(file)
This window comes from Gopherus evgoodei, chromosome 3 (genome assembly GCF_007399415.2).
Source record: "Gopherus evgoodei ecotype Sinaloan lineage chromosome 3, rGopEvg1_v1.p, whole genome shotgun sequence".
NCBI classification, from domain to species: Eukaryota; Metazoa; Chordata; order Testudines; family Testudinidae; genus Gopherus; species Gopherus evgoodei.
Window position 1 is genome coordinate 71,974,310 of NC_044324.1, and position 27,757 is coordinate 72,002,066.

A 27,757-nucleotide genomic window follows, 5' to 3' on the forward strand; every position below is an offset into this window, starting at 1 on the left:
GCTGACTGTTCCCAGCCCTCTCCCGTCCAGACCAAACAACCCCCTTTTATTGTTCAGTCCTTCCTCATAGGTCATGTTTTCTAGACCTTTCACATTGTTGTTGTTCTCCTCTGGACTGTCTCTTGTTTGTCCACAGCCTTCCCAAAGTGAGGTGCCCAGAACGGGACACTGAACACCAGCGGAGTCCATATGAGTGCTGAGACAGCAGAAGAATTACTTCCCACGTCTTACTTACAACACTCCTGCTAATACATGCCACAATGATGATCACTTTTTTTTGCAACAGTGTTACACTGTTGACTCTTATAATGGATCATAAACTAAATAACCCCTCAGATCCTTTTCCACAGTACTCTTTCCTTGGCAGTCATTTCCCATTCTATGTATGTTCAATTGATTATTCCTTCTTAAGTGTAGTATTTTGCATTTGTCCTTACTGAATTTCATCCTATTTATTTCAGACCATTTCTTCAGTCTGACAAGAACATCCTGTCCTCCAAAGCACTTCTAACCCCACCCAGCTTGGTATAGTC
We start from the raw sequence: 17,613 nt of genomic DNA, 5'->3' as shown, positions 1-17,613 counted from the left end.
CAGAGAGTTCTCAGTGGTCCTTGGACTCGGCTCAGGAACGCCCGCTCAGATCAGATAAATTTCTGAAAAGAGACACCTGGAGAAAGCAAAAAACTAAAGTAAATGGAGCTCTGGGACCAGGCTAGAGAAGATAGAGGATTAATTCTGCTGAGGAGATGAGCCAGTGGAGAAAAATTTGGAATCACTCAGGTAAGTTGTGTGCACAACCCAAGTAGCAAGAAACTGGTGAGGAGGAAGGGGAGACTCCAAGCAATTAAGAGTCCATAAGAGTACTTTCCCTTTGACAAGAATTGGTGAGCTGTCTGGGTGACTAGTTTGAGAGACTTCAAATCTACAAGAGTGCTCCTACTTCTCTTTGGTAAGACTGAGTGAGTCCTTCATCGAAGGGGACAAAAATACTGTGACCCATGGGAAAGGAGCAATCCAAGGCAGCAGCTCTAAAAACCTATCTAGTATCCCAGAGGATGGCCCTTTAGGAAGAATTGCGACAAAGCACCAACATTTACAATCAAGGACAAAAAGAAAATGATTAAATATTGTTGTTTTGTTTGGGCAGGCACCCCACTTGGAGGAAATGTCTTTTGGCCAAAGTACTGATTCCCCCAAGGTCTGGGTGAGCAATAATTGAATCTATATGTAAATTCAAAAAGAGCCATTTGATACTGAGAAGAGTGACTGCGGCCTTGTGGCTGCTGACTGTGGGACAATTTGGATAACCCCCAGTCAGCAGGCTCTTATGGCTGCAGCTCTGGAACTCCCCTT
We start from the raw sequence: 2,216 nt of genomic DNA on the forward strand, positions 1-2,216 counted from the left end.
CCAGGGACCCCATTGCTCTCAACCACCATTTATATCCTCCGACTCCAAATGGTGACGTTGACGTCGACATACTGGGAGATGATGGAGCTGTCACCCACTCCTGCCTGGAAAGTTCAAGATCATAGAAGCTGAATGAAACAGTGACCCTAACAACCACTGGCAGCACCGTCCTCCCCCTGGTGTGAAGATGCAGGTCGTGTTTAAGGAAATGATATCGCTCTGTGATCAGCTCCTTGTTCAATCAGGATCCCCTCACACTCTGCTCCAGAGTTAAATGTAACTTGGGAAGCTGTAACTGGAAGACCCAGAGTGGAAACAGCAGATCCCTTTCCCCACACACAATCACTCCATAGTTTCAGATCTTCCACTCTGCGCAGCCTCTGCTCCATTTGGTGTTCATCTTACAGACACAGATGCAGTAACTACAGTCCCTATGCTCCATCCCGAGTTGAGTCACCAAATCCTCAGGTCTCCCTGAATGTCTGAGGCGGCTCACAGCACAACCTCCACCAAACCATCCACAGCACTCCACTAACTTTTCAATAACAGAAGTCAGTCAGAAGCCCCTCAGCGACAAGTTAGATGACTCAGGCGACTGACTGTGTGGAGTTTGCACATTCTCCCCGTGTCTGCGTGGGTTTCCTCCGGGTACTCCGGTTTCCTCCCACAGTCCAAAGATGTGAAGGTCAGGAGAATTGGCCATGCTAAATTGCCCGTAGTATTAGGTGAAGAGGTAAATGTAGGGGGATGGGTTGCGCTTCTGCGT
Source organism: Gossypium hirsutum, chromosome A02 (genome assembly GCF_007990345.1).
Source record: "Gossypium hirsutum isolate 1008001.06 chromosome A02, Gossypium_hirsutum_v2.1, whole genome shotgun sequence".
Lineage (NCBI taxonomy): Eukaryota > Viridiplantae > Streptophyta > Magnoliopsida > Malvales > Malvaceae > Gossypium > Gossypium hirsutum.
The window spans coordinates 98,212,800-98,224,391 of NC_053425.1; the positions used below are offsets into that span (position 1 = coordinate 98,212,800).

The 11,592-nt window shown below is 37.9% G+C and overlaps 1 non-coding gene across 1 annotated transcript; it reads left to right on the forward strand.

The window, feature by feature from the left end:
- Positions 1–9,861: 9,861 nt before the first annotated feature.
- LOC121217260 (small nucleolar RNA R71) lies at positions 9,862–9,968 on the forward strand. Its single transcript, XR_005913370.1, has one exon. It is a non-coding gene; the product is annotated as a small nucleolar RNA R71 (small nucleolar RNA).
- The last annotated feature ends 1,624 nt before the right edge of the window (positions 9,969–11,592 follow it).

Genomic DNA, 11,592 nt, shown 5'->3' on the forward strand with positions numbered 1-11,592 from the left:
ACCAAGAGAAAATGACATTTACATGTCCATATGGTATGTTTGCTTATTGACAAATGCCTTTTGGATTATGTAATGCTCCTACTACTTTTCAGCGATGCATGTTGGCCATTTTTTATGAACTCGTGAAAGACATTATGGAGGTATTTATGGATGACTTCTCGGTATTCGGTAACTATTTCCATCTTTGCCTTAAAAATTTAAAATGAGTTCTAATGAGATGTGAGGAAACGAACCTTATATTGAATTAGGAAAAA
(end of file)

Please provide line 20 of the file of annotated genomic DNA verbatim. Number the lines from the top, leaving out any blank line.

Genomic DNA, 11,592 nt, shown 5'->3' on the forward strand with positions numbered 1-11,592 from the left: